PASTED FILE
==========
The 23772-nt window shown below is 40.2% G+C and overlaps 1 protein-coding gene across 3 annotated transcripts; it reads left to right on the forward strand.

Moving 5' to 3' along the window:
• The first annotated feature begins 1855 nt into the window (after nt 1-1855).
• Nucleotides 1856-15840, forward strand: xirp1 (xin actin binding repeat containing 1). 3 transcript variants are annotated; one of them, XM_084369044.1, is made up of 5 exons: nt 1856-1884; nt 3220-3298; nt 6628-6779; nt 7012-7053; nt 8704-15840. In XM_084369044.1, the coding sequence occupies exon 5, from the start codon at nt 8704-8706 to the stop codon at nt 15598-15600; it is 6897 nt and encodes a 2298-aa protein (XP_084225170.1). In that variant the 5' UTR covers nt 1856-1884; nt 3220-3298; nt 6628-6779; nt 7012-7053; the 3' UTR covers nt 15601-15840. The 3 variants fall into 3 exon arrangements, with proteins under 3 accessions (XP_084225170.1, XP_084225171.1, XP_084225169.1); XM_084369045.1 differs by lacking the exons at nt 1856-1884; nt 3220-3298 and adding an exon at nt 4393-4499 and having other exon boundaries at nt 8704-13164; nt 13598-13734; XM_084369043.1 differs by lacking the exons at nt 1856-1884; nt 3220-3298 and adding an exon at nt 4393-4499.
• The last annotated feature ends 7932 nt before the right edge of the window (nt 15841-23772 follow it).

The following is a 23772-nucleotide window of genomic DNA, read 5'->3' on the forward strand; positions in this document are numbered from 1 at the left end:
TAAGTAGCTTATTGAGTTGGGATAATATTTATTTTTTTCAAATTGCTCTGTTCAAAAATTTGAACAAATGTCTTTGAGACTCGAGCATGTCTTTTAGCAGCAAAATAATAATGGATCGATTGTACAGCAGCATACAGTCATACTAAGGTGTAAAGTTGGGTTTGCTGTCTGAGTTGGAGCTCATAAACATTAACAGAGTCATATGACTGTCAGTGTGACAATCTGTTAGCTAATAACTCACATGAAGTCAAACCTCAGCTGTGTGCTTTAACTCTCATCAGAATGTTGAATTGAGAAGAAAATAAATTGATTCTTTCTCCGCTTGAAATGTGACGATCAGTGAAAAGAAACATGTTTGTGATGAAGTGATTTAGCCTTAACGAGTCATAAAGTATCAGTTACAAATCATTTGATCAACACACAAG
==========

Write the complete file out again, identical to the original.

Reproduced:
The 23772-nt window shown below is 40.2% G+C and overlaps 1 protein-coding gene across 3 annotated transcripts; it reads left to right on the forward strand.

Moving 5' to 3' along the window:
• The first annotated feature begins 1855 nt into the window (after nt 1-1855).
• Nucleotides 1856-15840, forward strand: xirp1 (xin actin binding repeat containing 1). 3 transcript variants are annotated; one of them, XM_084369044.1, is made up of 5 exons: nt 1856-1884; nt 3220-3298; nt 6628-6779; nt 7012-7053; nt 8704-15840. In XM_084369044.1, the coding sequence occupies exon 5, from the start codon at nt 8704-8706 to the stop codon at nt 15598-15600; it is 6897 nt and encodes a 2298-aa protein (XP_084225170.1). In that variant the 5' UTR covers nt 1856-1884; nt 3220-3298; nt 6628-6779; nt 7012-7053; the 3' UTR covers nt 15601-15840. The 3 variants fall into 3 exon arrangements, with proteins under 3 accessions (XP_084225170.1, XP_084225171.1, XP_084225169.1); XM_084369045.1 differs by lacking the exons at nt 1856-1884; nt 3220-3298 and adding an exon at nt 4393-4499 and having other exon boundaries at nt 8704-13164; nt 13598-13734; XM_084369043.1 differs by lacking the exons at nt 1856-1884; nt 3220-3298 and adding an exon at nt 4393-4499.
• The last annotated feature ends 7932 nt before the right edge of the window (nt 15841-23772 follow it).

The following is a 23772-nucleotide window of genomic DNA, read 5'->3' on the forward strand; positions in this document are numbered from 1 at the left end:
TAAGTAGCTTATTGAGTTGGGATAATATTTATTTTTTTCAAATTGCTCTGTTCAAAAATTTGAACAAATGTCTTTGAGACTCGAGCATGTCTTTTAGCAGCAAAATAATAATGGATCGATTGTACAGCAGCATACAGTCATACTAAGGTGTAAAGTTGGGTTTGCTGTCTGAGTTGGAGCTCATAAACATTAACAGAGTCATATGACTGTCAGTGTGACAATCTGTTAGCTAATAACTCACATGAAGTCAAACCTCAGCTGTGTGCTTTAACTCTCATCAGAATGTTGAATTGAGAAGAAAATAAATTGATTCTTTCTCCGCTTGAAATGTGACGATCAGTGAAAAGAAACATGTTTGTGATGAAGTGATTTAGCCTTAACGAGTCATAAAGTATCAGTTACAAATCATTTGATCAACACACAAG